Fiona McIntosh travels to the northern Cederberg to watch our world champion riel dancers kick up the dust…
Pictures: Shaen Adey
Only a year ago, when Marcelino Farao joined Die Nuwe Graskoue Trappers, a group of riel dancers from Wuppertal, he was so shy.
“I couldn’t get a word out of him,” says Floris, the group’s tireless manager and trainer. “But the dancing has given him confidence. He’s now one of the most outgoing and charismatic members of the troupe.”
Born out of traditional Khoi and San ceremonial dances, the riel has been danced by descendants of these indigenous people for many years. “It’s in their genes,” says Floris. “See Darren Swart over there? He was dancing in his nappies when he was only eight months old. An absolute natural, he’s now in the Under 12 troupe.”
Taking its name from Nuwe Plaas, Grasvlei and Koueberg, local villages where the young dancers live, the troupe hit the headlines in July 2015 when they took top honours at the World Championships of Performing Arts in Los Angeles. Since then they have been in hot demand.
Back-to-back performances in Cape Town and in the Winelands mean the troupe is not short of practice. So today’s rehearsal at Bushmans Kloof Wilderness Reserve & Wellness Retreat, where Floris is executive chef and assistant lodge manager, is more or less an uninterrupted run-through; a chance for ‘Chef’, as Floris is affectionately known, to tweak the routines and for us to enjoy the show in the spectacular natural setting of the rugged Cederberg mountains.
With courtship rituals at its core, the riel is fast and flirtatious. Dressed in traditional farm-worker outfits – the girls in aprons and kopdoeke (headscarves) and the boys in handmade red veldskoene from Strassberger Shoes in Clanwilliam, and felt hats that they dof to their womenfolk – the youngsters twirl each other around and kick up the dust in a wonderful display of foot stomping and showmanship. The smiles are genuine. Their eyes sparkle. They’re having fun.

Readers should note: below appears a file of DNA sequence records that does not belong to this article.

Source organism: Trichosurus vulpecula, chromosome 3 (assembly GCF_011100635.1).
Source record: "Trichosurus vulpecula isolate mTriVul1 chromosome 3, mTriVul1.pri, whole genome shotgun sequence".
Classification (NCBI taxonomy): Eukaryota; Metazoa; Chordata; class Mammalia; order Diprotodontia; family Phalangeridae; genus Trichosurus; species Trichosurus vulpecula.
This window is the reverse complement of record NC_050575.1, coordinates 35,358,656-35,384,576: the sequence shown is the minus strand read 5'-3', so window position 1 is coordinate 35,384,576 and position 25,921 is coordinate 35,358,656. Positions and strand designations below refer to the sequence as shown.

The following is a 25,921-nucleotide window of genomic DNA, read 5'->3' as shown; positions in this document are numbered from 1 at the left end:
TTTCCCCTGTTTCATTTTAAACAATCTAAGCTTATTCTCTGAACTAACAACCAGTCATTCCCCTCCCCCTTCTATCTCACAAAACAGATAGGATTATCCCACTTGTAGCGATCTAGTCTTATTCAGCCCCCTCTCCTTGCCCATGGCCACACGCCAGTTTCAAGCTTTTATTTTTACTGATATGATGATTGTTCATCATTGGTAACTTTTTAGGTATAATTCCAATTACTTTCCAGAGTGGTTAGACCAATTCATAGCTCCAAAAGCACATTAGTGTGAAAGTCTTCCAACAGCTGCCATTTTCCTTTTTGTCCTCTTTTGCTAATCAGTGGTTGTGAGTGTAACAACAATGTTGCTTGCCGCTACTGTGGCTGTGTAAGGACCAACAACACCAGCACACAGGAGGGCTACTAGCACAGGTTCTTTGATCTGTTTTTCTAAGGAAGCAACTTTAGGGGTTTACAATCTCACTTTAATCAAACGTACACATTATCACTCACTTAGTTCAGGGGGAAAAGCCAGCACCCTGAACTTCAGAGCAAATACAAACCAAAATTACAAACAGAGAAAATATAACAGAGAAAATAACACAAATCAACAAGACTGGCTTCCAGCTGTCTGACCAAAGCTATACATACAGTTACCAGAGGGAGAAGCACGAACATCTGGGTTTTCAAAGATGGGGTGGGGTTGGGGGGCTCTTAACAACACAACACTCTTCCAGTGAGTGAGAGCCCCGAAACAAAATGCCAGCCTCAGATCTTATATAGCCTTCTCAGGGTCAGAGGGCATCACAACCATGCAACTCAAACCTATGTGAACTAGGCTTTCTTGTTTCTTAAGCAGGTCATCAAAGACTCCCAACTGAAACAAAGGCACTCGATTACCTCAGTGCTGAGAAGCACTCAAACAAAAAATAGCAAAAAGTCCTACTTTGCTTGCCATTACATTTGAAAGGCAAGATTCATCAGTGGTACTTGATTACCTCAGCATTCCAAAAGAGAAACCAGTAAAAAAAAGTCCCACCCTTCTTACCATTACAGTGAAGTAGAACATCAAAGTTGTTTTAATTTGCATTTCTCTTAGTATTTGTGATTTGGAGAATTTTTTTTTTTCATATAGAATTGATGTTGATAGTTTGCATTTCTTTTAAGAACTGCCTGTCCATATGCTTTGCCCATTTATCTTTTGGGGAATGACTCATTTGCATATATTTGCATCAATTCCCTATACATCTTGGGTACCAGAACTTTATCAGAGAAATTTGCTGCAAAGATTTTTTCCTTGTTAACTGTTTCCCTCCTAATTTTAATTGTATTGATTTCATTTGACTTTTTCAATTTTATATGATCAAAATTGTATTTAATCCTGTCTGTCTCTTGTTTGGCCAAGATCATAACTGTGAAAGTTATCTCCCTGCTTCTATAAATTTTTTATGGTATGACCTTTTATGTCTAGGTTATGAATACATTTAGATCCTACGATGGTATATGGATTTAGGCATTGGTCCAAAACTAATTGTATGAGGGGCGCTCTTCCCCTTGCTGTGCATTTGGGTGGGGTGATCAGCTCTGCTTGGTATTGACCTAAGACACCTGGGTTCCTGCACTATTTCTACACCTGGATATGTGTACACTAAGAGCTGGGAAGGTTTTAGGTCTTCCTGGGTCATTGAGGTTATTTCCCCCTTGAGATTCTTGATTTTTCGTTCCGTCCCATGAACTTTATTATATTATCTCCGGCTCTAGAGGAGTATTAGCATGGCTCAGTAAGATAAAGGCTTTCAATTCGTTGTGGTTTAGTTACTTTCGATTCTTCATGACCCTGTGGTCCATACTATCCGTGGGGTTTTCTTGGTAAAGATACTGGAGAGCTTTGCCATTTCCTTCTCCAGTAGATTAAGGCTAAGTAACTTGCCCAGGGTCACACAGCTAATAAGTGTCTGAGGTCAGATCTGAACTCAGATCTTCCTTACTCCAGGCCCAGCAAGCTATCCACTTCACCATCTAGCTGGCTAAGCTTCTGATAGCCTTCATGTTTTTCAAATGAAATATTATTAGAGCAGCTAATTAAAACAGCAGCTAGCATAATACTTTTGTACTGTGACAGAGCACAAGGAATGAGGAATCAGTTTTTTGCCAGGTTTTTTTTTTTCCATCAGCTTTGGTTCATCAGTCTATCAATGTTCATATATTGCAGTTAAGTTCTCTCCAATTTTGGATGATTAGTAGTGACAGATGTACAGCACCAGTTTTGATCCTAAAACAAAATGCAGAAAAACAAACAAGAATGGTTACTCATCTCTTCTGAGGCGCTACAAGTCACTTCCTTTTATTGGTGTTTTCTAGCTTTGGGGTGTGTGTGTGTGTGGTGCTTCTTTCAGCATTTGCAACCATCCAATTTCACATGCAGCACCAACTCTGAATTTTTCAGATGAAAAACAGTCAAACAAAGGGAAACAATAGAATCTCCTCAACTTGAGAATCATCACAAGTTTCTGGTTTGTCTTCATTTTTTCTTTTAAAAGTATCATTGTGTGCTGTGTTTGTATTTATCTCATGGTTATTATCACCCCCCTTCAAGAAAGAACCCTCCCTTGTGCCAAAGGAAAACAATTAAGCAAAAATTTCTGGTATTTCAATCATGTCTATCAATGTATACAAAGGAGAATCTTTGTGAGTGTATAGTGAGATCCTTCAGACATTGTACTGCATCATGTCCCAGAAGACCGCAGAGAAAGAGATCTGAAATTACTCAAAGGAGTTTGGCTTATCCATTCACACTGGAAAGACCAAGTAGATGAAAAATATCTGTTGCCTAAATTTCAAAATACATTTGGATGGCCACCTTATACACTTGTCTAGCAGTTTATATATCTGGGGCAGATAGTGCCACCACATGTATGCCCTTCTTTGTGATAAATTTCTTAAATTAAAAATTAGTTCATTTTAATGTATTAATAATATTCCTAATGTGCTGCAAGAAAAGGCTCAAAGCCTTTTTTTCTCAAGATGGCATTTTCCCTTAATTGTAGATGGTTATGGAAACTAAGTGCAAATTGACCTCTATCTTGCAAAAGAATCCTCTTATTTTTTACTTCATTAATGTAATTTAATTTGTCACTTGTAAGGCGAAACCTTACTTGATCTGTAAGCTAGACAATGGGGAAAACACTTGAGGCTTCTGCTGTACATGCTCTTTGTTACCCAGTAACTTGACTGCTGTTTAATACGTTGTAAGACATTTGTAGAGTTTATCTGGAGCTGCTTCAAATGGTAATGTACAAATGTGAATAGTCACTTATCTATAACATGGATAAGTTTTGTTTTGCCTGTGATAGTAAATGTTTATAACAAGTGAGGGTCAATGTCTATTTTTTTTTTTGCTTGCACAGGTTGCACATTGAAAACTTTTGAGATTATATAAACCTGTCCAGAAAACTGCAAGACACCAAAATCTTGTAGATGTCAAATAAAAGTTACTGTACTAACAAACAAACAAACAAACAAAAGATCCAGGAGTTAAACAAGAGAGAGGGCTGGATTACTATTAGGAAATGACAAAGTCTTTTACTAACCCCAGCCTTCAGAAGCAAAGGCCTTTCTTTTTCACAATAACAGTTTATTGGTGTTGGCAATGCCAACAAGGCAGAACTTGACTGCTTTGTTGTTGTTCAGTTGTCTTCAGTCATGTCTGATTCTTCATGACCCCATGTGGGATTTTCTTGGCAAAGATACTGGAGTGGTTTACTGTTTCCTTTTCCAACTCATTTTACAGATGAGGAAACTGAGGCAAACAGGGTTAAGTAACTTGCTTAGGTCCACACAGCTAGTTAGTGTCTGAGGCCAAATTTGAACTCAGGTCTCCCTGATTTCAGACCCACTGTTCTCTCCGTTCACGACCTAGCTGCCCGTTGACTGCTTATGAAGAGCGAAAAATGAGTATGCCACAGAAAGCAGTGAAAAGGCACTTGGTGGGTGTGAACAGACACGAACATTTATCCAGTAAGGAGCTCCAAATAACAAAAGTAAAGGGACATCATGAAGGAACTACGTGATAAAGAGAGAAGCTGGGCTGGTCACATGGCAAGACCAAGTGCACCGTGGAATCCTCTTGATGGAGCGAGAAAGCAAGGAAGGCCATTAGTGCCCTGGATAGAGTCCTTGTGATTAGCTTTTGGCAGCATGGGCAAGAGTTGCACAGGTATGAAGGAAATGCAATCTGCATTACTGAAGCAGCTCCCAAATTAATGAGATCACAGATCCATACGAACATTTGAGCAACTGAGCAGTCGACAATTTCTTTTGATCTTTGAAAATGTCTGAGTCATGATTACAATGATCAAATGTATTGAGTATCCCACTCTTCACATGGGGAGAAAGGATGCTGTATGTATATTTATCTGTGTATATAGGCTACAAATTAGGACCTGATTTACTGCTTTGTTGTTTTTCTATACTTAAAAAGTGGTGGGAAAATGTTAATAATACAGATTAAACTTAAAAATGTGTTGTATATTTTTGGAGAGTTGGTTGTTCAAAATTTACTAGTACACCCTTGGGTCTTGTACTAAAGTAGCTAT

While traditional dance is an important part of the culture of villagers in the Cederberg area, it’s Floris’ skill as a choreographer that has raised the bar. And it comes as no surprise that he was trained in classical ballet at the Performing Arts Centre of the Orange Free State, and has been dancing all his life.
The nature of the competition determines the routines. At the ATKV Riel Dance Championships, marks are awarded for animal imitations. “This lends itself to self-expression; the dancers can be themselves and develop their own unique styles,” explains Floris, as Denzil Farmer drops to the ground and slithers along like a snake. Manfred Zimri follows with a highly entertaining take of an ostrich. At the world championships, however, the emphasis is on entertainment value, footwork, synchronisation, rhythm and music.
Floris is clearly a shrewd judge of what it takes. As part of Team South Africa, his Trappers scooped four gold medals in Los Angeles – in the Ethnic Folk Dance, Open Dance and Tap Dance categories and in the Production Line Challenge. They received a silver for their gumboot routine in the Open Dance category. With various other medals for the band – including a silver and a bronze medal for guitarist Efraum Kotze – the troupe has put South Africa’s oldest indigenous folk dance firmly on the global map.
The biggest and most surprising success was in Riel Tap. The youngsters are not trained in classical tap technique, they simply riel dance in tap shoes, effectively creating a new dance genre. “They’d only been in tap shoes for five months before LA so it was quite intimidating,” says Floris. “And with contestants from more than 60 countries taking part, the competition was stiff, so the podium finishes were particularly rewarding.”